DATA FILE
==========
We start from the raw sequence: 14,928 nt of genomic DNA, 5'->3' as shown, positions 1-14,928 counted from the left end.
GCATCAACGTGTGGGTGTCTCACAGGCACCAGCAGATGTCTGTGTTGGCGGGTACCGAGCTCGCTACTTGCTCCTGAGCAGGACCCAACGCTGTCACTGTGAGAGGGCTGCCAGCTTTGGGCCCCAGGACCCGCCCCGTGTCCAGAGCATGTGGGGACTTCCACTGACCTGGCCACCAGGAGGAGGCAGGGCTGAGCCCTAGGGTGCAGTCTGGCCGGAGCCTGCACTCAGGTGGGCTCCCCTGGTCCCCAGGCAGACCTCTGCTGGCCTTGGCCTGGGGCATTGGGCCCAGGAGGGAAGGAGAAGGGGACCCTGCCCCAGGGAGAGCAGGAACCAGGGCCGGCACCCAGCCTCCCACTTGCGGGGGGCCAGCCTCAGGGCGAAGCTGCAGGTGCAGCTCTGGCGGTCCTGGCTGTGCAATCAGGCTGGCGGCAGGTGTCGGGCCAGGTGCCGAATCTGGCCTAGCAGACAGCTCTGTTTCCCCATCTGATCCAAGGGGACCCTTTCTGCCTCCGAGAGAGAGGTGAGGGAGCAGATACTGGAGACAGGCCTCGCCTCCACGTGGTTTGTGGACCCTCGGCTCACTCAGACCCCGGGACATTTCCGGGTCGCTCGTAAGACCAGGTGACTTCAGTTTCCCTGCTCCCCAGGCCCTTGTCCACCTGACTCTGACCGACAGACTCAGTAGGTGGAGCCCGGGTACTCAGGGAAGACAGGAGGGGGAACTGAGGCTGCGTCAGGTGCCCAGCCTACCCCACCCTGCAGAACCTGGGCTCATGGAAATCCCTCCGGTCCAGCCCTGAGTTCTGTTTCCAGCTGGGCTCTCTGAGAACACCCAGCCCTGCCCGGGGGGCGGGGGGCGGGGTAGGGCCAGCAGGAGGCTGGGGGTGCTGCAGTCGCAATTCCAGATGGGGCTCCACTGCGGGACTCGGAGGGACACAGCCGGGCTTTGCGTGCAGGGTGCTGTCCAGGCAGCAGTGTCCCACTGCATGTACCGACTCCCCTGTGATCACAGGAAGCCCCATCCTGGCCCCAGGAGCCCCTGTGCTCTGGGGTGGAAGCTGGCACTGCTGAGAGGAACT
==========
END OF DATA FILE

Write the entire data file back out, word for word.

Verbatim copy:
We start from the raw sequence: 14,928 nt of genomic DNA, 5'->3' as shown, positions 1-14,928 counted from the left end.
GCATCAACGTGTGGGTGTCTCACAGGCACCAGCAGATGTCTGTGTTGGCGGGTACCGAGCTCGCTACTTGCTCCTGAGCAGGACCCAACGCTGTCACTGTGAGAGGGCTGCCAGCTTTGGGCCCCAGGACCCGCCCCGTGTCCAGAGCATGTGGGGACTTCCACTGACCTGGCCACCAGGAGGAGGCAGGGCTGAGCCCTAGGGTGCAGTCTGGCCGGAGCCTGCACTCAGGTGGGCTCCCCTGGTCCCCAGGCAGACCTCTGCTGGCCTTGGCCTGGGGCATTGGGCCCAGGAGGGAAGGAGAAGGGGACCCTGCCCCAGGGAGAGCAGGAACCAGGGCCGGCACCCAGCCTCCCACTTGCGGGGGGCCAGCCTCAGGGCGAAGCTGCAGGTGCAGCTCTGGCGGTCCTGGCTGTGCAATCAGGCTGGCGGCAGGTGTCGGGCCAGGTGCCGAATCTGGCCTAGCAGACAGCTCTGTTTCCCCATCTGATCCAAGGGGACCCTTTCTGCCTCCGAGAGAGAGGTGAGGGAGCAGATACTGGAGACAGGCCTCGCCTCCACGTGGTTTGTGGACCCTCGGCTCACTCAGACCCCGGGACATTTCCGGGTCGCTCGTAAGACCAGGTGACTTCAGTTTCCCTGCTCCCCAGGCCCTTGTCCACCTGACTCTGACCGACAGACTCAGTAGGTGGAGCCCGGGTACTCAGGGAAGACAGGAGGGGGAACTGAGGCTGCGTCAGGTGCCCAGCCTACCCCACCCTGCAGAACCTGGGCTCATGGAAATCCCTCCGGTCCAGCCCTGAGTTCTGTTTCCAGCTGGGCTCTCTGAGAACACCCAGCCCTGCCCGGGGGGCGGGGGGCGGGGTAGGGCCAGCAGGAGGCTGGGGGTGCTGCAGTCGCAATTCCAGATGGGGCTCCACTGCGGGACTCGGAGGGACACAGCCGGGCTTTGCGTGCAGGGTGCTGTCCAGGCAGCAGTGTCCCACTGCATGTACCGACTCCCCTGTGATCACAGGAAGCCCCATCCTGGCCCCAGGAGCCCCTGTGCTCTGGGGTGGAAGCTGGCACTGCTGAGAGGAACT